APPENDIX E:  RECOMMENDED TREES
   Recommended Trees for Dublin, Ohio is designed to encourage an imaginative selection of landscape trees.  Careful selection will prevent an over-dependence on a few species.  This compilation will be useful to residents, nurserymen, horticulturists, landscapers, developers and landscape architects.  Planting and maintaining a diverse urban forest is the goal of Dublin's tree programs.  This idea is reflected in landscape plan approval by the Dublin Planning and Zoning Department and in tree planting and replacement by the Dublin Parks and Recreation Department.
   Along an individual street, uniform street tree plantings are desirable.  However, over-use of a few species is inevitable without a conscious effort to vary plant species and families. Diversity is achieved in Dublin by varying species selected for each street.  Information on street tree assignment is available from the offices of the Dublin Planning and Zoning Department and the Dublin Parks and Recreation Department.  Deviations from the recommended list are permitted with the approval of the Dublin Planning and Zoning Department.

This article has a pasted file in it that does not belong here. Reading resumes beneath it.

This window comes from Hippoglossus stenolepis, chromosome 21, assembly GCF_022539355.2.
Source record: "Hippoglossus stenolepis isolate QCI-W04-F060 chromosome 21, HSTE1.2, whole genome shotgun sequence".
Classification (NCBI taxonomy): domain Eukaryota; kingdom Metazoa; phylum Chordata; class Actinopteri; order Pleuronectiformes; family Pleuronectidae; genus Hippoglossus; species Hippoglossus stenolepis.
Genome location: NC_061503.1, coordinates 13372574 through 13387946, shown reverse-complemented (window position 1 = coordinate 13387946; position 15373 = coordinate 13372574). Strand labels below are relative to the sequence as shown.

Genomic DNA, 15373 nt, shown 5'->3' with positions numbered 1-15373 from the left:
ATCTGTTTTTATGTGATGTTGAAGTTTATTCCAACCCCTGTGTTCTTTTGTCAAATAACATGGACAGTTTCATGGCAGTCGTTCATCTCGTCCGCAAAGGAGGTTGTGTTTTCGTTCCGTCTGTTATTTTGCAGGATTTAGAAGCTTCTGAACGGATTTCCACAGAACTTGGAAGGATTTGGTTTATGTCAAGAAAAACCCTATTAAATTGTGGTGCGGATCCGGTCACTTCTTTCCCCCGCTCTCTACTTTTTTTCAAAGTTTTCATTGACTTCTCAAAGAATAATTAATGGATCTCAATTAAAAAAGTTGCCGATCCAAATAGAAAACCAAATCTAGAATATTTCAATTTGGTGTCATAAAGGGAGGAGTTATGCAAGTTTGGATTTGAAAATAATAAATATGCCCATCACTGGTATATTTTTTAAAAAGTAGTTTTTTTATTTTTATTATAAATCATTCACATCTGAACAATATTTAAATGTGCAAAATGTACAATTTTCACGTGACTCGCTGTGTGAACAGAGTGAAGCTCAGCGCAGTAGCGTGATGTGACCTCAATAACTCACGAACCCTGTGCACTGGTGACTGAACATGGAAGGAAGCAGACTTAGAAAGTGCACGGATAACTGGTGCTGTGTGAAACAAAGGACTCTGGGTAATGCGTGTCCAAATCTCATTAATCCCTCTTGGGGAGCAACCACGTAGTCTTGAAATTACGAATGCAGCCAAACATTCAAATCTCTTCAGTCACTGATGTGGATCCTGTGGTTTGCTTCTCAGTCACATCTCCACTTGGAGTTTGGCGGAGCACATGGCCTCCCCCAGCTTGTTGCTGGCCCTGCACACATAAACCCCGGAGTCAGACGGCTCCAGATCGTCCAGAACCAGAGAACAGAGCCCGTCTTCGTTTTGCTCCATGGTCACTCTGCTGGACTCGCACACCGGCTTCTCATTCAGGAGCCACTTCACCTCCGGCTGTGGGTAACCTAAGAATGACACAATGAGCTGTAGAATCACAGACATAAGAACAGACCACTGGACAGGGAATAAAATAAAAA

This list is divided into three size categories:  large trees which mature at a height of 50 feet or more (Group A);  medium trees reaching a mature height of between 30 and 50 feet (Group B);  and small trees which range from 10 to 30 feet at maturity (Group C).  Tree lawn sizes must accommodate the tree size planted:  Group A (> 7 ft.), Group B (4-7 ft.), Group C (3-4 ft.).  Use under utility lines is limited to small trees, although medium trees may be planted as close as 10 lateral feet to utility lines.
   The approximate mature height and diameter of each tree's crown are given.
   Trees are alphabetized by their scientific name with the common name given. Cultivars best suited to Central Ohio are also provided.  An asterisked entry indicates a tree which is unsuitable for planting within 15 lateral feet of a sidewalk or bikeway.
   Habit refers to the three dimensional form of the tree.  Six general terms describe the characteristic shape of the trees:
 
The tolerance category presents information from various sources listed in the bibliography.  The tree's relative tolerance to insects, diseases, pollution, and soil conditions are signified by either a “Y”, meaning yes, it is tolerant;  “N”, meaning no, it is not tolerant;  or  “-”, meaning no information is available from these sources.
   The comments pertain to any other notable characteristic of the tree.
APPROVED STREET TREES FOR COMMERCIAL/OFFICE/INDUSTRIAL SITES